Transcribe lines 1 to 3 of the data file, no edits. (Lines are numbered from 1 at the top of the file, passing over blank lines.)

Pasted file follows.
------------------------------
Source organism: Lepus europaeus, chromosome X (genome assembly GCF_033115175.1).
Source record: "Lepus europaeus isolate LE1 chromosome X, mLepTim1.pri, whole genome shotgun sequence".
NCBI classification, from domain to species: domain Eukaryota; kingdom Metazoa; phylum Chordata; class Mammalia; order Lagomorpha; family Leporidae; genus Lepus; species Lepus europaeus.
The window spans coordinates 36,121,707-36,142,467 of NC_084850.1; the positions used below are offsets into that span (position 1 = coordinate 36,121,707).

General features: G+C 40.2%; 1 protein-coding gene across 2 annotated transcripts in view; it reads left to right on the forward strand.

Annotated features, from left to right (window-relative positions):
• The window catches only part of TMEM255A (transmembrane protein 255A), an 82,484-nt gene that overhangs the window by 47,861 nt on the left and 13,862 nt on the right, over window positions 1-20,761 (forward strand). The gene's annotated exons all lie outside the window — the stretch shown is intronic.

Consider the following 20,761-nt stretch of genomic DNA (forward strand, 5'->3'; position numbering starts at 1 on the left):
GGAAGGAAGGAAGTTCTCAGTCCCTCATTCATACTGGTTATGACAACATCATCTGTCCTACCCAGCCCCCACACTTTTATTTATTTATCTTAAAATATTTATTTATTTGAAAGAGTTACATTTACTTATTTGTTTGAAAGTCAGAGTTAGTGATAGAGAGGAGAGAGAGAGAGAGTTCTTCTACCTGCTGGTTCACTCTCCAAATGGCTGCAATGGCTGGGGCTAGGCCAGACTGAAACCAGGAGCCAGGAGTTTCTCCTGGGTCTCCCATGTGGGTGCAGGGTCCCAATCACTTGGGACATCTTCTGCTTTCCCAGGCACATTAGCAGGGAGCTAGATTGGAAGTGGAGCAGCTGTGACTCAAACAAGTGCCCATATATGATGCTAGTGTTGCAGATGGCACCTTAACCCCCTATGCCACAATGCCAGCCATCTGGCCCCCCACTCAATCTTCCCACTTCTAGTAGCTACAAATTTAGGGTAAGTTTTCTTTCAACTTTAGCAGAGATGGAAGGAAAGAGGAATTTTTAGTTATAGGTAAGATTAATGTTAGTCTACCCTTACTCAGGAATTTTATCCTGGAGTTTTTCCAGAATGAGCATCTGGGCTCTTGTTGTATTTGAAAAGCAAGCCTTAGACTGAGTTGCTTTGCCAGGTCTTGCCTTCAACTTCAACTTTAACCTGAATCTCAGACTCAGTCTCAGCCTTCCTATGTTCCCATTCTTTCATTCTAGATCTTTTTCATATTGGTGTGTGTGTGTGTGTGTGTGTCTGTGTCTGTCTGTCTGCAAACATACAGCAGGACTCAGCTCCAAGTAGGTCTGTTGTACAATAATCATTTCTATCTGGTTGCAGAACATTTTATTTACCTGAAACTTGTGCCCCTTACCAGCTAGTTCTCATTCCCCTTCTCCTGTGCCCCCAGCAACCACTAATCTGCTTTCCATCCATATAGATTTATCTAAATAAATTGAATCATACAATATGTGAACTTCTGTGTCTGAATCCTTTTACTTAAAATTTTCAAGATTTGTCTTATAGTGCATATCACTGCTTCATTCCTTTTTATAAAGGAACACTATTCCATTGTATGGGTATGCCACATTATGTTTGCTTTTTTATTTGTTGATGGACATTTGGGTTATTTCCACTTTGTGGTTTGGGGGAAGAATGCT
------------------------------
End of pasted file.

Source organism: Lepus europaeus, chromosome X (genome assembly GCF_033115175.1).
Source record: "Lepus europaeus isolate LE1 chromosome X, mLepTim1.pri, whole genome shotgun sequence".
NCBI classification, from domain to species: domain Eukaryota; kingdom Metazoa; phylum Chordata; class Mammalia; order Lagomorpha; family Leporidae; genus Lepus; species Lepus europaeus.